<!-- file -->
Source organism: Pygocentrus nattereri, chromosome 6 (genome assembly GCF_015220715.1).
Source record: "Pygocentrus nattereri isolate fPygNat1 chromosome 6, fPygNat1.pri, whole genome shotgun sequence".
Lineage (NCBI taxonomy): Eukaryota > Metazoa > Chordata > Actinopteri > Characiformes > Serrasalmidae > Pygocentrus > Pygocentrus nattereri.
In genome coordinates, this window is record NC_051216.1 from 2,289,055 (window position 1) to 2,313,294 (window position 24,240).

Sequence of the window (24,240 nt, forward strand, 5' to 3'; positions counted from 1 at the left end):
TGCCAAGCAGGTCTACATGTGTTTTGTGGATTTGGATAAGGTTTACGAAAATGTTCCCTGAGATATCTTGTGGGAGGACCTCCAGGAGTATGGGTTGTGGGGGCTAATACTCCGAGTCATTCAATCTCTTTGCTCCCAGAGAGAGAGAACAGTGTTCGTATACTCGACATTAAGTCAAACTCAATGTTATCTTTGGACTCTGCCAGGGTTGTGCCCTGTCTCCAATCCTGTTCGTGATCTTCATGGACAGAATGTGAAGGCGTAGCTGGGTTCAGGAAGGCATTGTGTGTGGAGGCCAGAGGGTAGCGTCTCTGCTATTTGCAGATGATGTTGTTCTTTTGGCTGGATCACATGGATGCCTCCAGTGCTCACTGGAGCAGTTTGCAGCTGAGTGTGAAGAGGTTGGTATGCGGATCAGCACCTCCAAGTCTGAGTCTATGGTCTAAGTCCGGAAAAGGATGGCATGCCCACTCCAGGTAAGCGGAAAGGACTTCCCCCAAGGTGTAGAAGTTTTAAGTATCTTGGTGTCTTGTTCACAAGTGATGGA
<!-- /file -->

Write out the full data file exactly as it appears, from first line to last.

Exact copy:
Source organism: Pygocentrus nattereri, chromosome 6 (genome assembly GCF_015220715.1).
Source record: "Pygocentrus nattereri isolate fPygNat1 chromosome 6, fPygNat1.pri, whole genome shotgun sequence".
Lineage (NCBI taxonomy): Eukaryota > Metazoa > Chordata > Actinopteri > Characiformes > Serrasalmidae > Pygocentrus > Pygocentrus nattereri.
In genome coordinates, this window is record NC_051216.1 from 2,289,055 (window position 1) to 2,313,294 (window position 24,240).

Sequence of the window (24,240 nt, forward strand, 5' to 3'; positions counted from 1 at the left end):
TGCCAAGCAGGTCTACATGTGTTTTGTGGATTTGGATAAGGTTTACGAAAATGTTCCCTGAGATATCTTGTGGGAGGACCTCCAGGAGTATGGGTTGTGGGGGCTAATACTCCGAGTCATTCAATCTCTTTGCTCCCAGAGAGAGAGAACAGTGTTCGTATACTCGACATTAAGTCAAACTCAATGTTATCTTTGGACTCTGCCAGGGTTGTGCCCTGTCTCCAATCCTGTTCGTGATCTTCATGGACAGAATGTGAAGGCGTAGCTGGGTTCAGGAAGGCATTGTGTGTGGAGGCCAGAGGGTAGCGTCTCTGCTATTTGCAGATGATGTTGTTCTTTTGGCTGGATCACATGGATGCCTCCAGTGCTCACTGGAGCAGTTTGCAGCTGAGTGTGAAGAGGTTGGTATGCGGATCAGCACCTCCAAGTCTGAGTCTATGGTCTAAGTCCGGAAAAGGATGGCATGCCCACTCCAGGTAAGCGGAAAGGACTTCCCCCAAGGTGTAGAAGTTTTAAGTATCTTGGTGTCTTGTTCACAAGTGATGGA